Proper mental health has never been in the spotlight as much as it is now. From stress about the state of the world, to chronic overwork, to a lack of nutrition and sleep, there are many factors that can affect our outlook on the world.
But feelings of hopelessness or despair are one of the symptoms of major depression, a condition that can have both pharmaceutical and therapeutic treatments. For psychologists focusing on behavioural therapy, the treatment of depression follows a pattern – based on safety, personal experiences, and reliable, proven methodologies.
Creating a Safe Place for Therapy
One of the most important steps in treating depression in adults (and anyone, really) is establishing a foundation of trust and safety. From the very first point of contact with your therapist, we are making sure to build up a rapport and create a safe place for sharing difficult memories, thoughts, and emotions.
That sense of ease and validation helps prepare a client for the journey ahead, knowing that they have a supportive person they can rely on. There is no judgment or dismissive attitude – simply a desire to help them on the road to healing.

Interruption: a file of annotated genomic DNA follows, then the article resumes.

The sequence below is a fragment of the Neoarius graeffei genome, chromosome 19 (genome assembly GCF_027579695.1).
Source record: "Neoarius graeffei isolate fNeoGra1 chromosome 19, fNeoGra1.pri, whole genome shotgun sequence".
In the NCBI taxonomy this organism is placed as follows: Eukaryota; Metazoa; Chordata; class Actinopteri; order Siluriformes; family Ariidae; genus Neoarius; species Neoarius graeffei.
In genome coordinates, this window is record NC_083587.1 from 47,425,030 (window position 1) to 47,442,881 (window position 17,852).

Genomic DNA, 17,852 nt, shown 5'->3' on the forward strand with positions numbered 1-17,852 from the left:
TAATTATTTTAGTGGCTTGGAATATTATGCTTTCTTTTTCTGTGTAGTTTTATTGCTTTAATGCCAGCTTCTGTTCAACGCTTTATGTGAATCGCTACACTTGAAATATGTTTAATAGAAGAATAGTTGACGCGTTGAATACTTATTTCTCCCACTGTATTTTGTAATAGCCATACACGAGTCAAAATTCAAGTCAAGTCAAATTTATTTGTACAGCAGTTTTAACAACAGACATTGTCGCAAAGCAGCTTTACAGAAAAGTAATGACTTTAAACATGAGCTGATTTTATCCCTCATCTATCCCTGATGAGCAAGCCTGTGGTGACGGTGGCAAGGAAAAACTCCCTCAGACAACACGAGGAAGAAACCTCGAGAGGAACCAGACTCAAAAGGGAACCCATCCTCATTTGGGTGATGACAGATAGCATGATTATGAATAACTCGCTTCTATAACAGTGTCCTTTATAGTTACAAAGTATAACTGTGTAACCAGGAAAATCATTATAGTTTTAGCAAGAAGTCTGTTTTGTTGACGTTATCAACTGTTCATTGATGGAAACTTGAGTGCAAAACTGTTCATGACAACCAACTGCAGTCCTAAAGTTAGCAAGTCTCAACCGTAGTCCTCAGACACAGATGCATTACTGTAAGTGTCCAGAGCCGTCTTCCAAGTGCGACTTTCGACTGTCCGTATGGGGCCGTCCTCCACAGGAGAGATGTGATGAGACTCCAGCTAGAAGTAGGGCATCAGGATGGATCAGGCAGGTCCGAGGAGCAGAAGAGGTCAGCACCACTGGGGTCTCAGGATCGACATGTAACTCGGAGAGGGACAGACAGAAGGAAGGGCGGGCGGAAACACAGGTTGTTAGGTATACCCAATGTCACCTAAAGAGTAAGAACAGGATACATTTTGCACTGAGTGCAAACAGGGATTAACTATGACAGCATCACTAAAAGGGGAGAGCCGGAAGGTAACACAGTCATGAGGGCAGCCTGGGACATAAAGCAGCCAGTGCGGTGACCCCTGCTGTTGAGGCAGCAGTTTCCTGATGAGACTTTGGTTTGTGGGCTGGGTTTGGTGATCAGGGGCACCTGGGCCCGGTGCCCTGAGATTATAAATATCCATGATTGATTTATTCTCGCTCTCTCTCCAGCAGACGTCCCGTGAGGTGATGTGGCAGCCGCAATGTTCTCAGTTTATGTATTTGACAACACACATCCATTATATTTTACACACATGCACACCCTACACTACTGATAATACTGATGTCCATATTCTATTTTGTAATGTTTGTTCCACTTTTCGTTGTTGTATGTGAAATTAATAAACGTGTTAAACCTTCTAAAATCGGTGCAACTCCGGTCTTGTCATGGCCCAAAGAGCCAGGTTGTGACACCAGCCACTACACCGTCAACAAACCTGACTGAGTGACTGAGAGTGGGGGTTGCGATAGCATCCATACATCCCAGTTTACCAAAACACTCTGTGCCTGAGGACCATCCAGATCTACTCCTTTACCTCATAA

This goes beyond the words and tones used, too. The setting of the room (or virtual call, if that is preferred) plays a role and the atmosphere will be used to create a place where emotional walls can come down.
Treating Causes of Depression
There are many different causes of depression, which vary widely from person to person. They can be biological in nature or caused by circumstances in an individual’s life. Understanding the specific causes for each unique client is the key to proper resolution and treatment. Some of these causes include:
Brain chemistry, such as chemical imbalances that interfere with regulation of behaviour, mood, or thoughts
Hormone levels, especially during major life events like post-pregnancy
Family history, such as having a parent that also experienced depression
Childhood trauma, which can have a lifelong impact on fear and stress responses